Fairey Delta 2 – Part 2

I was torn whether to keep editing my blog article about the FD2 and then realized I could simply write another one, on another occasion.

I’m glad I did because a quick riffle through YouTube revealed this gem of British Movietone News.   A lovely series of shots of the Fairey Delta and an interview with Peter Twiss (1921-2011) who “happened to be the lucky chap in the cockpit”  as I think he put it. I didn’t know Twiss was a former FAA pilot,  so it’s fitting in a way that WG774 is displayed at Yeovilton.

 

I was also wondering if there were any current Public Domain or Creative Commons pictures of WG774 and WG777,  partly to remind myself what WG777 looked like when I wandered through Cosford in around 1991, and happily of course there are a couple.

WG 774 rebuilt as the BAC221

Former Fairey Delta 2 WG 774 rebuilt as the BAC221. Displayed in the ‘Leading Edge’ exhibition. FAA Museum, Yeovilton, England, May 2011.  Photo by Alan Wilson CC BY-SA 2.0 via Wikimedia Commons

Here is WG774 seen at the FAA Museum in Yeovilton in 2011.  You can see the extent of the modification of the wings  and undercarriage.   It’s noteworthy as the original photographer suggests that WG774 was selected for modification rather than WG777.  Was there an operational reason or was there some arcane political reason for modifying this airframe?  We may never know.

Fairey Delta 2, HP.115 abd Concorder 002 at the FAA Museum, 1984

FD2 WG774, “slow delta” HP.115 XP841 and Concorde 002 G-BSST,  Photographed at the FAA Museum, Yeovilton in 1984.  San Diego Air & Space Museum Archives [No restrictions], via Wikimedia Commons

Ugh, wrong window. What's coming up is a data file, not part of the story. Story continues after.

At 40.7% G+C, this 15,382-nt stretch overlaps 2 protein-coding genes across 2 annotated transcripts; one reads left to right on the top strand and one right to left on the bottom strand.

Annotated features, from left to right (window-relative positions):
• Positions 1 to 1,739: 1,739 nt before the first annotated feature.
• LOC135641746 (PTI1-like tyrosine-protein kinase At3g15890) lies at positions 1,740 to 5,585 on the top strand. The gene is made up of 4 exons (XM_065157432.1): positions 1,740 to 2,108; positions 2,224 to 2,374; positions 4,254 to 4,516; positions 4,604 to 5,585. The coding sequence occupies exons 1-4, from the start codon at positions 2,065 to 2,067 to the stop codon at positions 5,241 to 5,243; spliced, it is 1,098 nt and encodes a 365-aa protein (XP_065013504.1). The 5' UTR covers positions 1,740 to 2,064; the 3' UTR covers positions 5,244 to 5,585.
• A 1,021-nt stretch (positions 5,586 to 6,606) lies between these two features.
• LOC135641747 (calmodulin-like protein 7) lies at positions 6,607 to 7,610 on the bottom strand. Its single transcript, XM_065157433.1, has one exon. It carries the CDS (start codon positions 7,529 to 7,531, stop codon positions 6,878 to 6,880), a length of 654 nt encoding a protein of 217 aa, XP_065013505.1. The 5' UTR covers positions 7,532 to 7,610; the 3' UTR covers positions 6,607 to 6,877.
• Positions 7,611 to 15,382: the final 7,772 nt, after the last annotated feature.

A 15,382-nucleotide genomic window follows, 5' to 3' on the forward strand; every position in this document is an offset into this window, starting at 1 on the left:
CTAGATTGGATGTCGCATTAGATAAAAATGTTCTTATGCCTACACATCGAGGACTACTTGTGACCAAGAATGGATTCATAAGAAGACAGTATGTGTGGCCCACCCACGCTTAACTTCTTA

The 1984 photograph is interesting for me as I first visited Yeovilton a year before – during a heatwave in the late summer of 1983,  and this is how I believe these aircraft were displayed at that time.   The extent of the modification to WG774’s wings  is clear.  The HP.115 was a research aircraft which explored the characteristics of delta wings in slow flight in delta configuration and to demonstrate the beneficial extent of extending the delta wing forward along the fuselage.

Fairey Delta 2 WG777 at the RAF Museum, Cosford, in 2007

Fairey Delta 2 WG777 at the RAF Museum, Cosford, in 2007 Photo by Roland Turner from Birmingham, Great Britain CC BY-SA 2.0, via Wikimedia Commons

Finally,  here is WG777 looking very sleek at Cosford in 2007.  Having seen this picture I understand why I didn’t identify the polished silver machine with WG777 in its later dark blue scheme.  Such is life and memory.    But I salute both aircraft and their pilots.

Advertisements

Leave a Reply

Fill in your details below or click an icon to log in:

WordPress.com Logo

You are commenting using your WordPress.com account. Log Out / Change )

Twitter picture

You are commenting using your Twitter account. Log Out / Change )

Facebook photo

You are commenting using your Facebook account. Log Out / Change )

Google+ photo

You are commenting using your Google+ account. Log Out / Change )

Connecting to %s